The London Magazine: Market Highs & Lows
Mon 01 Dec 2014
Market Highs and Lows: Impact of world events and taxes
Like an X Factor winner, Londons property fortunes in 2014 started off with huge promise, stalled spectacularly, and have been running on empty ever since. Prices rose strongly in the first three months of the year, giving rise to much excitable commentary about whether Londons runaway market was developing into a dangerously unstable bubble. But just as the blossom was fading from the trees, the booming confidence in prime property seemed to evaporate and since late spring prices have at best flatlined, which means that prime London property, the great international success story of the post-Lehman Brothers era, is starting to look like an injured beast limping into an uncertain future in 2015.
Experts are united about the cause of this reversal: Labours promise of a Mansion Tax on all properties worth 2m or more if its wins in next Mays general election. This is a punitive tax, and details of how it would be implemented are still unclear, says Richard Barber, former director of WA Ellis. The worst thing for the market is an anticipated tax with no detail. As a result, many large houses are still on the market, and have seen significant price reductions.
Add to this Aprils Mortgage Market Review linking lending to a buyers ability to make repayments, which made borrowing a slower and more painful process. It could just be that the boom which, since 2009, had seen prime London prices rise by some 40% had simply run its course. The market got carried away during the first quarter of the year and the pace of price rises spooked the market, says Peter Rollings, CEO of Marsh & Parsons.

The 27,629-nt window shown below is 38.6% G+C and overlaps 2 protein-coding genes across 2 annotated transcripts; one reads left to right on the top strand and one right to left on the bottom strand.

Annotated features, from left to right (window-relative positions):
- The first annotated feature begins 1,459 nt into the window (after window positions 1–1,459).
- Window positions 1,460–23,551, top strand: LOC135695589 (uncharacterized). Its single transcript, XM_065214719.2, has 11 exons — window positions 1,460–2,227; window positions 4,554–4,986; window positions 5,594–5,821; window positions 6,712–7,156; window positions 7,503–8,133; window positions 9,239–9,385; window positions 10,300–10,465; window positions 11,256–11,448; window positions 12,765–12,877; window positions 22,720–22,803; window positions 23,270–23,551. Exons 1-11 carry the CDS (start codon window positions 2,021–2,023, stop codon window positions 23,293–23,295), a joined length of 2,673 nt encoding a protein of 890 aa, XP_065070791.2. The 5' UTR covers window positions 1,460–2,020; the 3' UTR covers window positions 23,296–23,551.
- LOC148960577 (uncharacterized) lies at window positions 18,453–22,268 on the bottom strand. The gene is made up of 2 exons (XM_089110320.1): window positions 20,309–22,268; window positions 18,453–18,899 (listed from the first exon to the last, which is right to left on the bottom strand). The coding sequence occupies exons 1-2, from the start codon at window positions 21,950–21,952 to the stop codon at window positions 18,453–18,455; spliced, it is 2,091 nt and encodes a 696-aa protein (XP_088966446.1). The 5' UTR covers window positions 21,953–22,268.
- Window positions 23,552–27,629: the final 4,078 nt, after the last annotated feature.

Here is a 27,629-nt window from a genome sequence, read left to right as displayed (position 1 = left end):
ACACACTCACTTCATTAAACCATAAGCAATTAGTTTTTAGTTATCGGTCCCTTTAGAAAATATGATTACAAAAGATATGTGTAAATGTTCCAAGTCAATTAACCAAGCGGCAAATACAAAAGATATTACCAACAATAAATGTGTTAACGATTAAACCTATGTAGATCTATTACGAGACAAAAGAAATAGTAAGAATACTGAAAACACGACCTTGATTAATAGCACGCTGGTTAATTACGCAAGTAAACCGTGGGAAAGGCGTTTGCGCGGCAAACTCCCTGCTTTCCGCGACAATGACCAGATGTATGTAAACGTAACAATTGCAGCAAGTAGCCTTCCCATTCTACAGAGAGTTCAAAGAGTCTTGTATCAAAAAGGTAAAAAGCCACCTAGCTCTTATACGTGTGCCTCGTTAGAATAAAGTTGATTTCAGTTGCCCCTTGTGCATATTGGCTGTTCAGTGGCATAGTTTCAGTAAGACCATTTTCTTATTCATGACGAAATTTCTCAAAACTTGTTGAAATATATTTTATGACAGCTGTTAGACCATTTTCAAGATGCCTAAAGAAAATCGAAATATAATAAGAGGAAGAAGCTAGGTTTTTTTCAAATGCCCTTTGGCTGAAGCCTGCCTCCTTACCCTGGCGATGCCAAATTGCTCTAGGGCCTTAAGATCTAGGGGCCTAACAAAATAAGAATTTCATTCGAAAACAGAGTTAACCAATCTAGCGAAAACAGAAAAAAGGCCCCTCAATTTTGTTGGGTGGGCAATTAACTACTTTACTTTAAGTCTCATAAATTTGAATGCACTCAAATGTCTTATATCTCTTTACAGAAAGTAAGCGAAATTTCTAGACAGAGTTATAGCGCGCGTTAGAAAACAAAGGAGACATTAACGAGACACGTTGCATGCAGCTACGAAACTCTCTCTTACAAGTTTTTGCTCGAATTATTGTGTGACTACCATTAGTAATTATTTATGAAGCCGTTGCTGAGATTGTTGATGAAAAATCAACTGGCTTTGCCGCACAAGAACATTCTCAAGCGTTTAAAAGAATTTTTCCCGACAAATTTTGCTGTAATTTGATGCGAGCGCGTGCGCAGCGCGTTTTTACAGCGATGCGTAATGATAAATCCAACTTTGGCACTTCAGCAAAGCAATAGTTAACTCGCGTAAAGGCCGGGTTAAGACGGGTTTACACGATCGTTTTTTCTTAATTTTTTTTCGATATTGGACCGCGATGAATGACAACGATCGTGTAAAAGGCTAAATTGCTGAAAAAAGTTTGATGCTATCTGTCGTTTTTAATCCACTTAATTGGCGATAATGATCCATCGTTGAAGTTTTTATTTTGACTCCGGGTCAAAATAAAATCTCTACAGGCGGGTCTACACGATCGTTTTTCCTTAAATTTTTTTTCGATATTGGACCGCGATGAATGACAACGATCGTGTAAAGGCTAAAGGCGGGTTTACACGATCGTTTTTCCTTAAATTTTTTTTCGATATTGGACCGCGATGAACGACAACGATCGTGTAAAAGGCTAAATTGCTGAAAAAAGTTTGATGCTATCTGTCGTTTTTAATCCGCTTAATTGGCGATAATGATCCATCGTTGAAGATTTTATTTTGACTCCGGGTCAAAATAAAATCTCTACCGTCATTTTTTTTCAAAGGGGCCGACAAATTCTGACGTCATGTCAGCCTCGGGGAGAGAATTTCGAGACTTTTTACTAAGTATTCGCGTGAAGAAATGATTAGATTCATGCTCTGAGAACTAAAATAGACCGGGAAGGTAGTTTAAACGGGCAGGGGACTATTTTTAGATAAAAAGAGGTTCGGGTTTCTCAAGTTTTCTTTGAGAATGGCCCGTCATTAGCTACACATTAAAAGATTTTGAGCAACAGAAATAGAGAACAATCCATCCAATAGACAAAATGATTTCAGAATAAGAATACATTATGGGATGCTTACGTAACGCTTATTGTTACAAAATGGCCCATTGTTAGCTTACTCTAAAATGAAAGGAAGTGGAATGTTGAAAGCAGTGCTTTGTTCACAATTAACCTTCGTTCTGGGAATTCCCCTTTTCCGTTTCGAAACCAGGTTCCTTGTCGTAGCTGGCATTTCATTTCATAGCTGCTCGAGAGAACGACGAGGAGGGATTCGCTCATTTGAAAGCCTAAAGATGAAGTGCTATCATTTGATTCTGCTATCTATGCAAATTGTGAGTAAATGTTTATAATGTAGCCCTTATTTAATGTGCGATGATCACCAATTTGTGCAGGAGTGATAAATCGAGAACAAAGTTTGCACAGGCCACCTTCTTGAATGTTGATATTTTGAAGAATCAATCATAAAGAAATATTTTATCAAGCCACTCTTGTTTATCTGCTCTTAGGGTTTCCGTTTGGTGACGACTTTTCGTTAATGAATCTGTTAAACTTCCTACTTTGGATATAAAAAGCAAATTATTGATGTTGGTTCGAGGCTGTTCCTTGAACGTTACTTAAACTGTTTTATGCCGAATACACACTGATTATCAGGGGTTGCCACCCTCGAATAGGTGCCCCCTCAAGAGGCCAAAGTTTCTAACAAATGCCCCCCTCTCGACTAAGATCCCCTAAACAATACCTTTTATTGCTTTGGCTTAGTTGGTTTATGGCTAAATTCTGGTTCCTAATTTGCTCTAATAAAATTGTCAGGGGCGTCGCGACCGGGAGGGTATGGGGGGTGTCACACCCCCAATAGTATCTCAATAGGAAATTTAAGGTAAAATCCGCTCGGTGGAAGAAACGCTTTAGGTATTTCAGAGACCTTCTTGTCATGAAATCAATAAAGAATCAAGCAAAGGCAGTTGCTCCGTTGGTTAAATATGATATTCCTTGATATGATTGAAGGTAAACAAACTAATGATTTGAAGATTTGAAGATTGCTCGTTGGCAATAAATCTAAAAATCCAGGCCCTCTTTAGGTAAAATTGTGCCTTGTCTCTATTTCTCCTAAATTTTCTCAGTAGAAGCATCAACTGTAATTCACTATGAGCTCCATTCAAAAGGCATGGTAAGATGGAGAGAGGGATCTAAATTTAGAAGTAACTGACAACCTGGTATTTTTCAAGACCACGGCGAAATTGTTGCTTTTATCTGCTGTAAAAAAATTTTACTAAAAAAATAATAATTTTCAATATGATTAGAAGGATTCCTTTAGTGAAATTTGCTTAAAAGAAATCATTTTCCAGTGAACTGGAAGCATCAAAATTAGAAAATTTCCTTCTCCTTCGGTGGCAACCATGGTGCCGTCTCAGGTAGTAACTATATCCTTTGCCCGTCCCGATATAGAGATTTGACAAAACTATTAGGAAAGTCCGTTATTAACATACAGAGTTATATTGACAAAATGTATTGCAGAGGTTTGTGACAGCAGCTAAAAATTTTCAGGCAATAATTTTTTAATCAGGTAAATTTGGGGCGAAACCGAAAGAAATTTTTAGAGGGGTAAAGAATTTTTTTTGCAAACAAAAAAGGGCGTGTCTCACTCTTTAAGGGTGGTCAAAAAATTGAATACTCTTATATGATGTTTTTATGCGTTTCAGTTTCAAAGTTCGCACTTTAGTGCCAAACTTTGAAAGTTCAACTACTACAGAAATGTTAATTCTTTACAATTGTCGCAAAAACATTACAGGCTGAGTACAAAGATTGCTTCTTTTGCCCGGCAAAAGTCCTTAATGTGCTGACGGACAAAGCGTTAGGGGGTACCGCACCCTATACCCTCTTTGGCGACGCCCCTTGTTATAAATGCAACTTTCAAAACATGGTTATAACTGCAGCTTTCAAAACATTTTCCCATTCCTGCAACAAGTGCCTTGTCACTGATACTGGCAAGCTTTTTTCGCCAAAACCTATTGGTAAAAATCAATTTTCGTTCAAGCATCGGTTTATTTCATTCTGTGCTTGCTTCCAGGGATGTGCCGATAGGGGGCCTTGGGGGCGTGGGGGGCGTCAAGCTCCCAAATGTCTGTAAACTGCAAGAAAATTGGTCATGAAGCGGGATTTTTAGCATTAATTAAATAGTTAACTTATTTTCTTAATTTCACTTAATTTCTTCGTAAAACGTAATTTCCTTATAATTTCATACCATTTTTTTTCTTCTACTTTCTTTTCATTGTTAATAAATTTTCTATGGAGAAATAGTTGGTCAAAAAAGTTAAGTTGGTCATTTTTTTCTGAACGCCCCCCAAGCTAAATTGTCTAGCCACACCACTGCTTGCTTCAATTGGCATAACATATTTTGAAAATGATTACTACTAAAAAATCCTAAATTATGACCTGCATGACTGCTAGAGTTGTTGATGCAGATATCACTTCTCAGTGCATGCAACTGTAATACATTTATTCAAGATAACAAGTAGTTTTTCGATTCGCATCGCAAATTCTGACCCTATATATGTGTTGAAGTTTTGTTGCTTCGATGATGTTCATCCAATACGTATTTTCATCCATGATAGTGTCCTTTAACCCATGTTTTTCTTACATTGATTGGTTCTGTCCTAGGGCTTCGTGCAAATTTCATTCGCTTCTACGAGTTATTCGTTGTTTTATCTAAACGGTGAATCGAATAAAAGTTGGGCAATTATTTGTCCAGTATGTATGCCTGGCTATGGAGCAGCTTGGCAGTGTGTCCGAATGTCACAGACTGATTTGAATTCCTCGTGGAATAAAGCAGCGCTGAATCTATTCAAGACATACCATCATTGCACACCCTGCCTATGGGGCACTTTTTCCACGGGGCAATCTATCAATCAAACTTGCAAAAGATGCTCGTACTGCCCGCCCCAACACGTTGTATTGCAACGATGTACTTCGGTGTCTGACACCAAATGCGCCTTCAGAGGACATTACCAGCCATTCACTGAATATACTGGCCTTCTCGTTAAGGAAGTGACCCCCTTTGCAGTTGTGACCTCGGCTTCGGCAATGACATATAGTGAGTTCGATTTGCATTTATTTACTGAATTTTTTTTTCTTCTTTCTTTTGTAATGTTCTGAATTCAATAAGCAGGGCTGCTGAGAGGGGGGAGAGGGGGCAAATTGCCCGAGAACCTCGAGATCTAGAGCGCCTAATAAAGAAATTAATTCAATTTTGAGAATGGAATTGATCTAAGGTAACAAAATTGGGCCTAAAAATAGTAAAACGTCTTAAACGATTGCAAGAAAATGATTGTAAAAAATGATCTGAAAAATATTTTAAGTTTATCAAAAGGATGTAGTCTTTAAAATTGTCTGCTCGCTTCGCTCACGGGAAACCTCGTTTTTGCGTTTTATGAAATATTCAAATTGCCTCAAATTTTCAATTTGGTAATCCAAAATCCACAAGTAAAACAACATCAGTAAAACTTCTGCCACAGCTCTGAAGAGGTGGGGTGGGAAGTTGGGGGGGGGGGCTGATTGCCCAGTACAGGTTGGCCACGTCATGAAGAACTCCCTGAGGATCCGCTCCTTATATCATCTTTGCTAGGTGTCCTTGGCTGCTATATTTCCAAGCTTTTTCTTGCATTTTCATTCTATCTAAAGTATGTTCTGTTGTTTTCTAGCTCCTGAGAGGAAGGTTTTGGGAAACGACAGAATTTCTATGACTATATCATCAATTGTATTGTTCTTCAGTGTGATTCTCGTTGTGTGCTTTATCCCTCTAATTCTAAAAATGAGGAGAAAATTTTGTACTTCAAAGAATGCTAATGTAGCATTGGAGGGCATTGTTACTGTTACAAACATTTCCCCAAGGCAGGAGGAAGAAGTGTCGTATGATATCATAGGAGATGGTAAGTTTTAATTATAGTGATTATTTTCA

Other factors occurred beyond the UK. Problems in Ukraine signalled a Russian withdrawal from prime London, as buyers started to invest in transportable assets in anticipation of possible sanctions against them. And the news that, from next April, overseas buyers will have to pay Capital Gains Tax on property sales in the UK has prompted international buyers to rethink their portfolios. This, says Nadiye Morgan, branch manager of Faron Sutaria in Chelsea, has altered the supply and demand dynamic: It has acted as a catalyst for some overseas owners, prompting them to sell now rather than later.
The upshot has been a very clear slowing in the market since April, says Lucian Cook, director of residential research for Savills. Overall prices grew just 1% in the six months following. And at the very top end of the market, homes worth 10m plus, we have seen price falls of 1.3%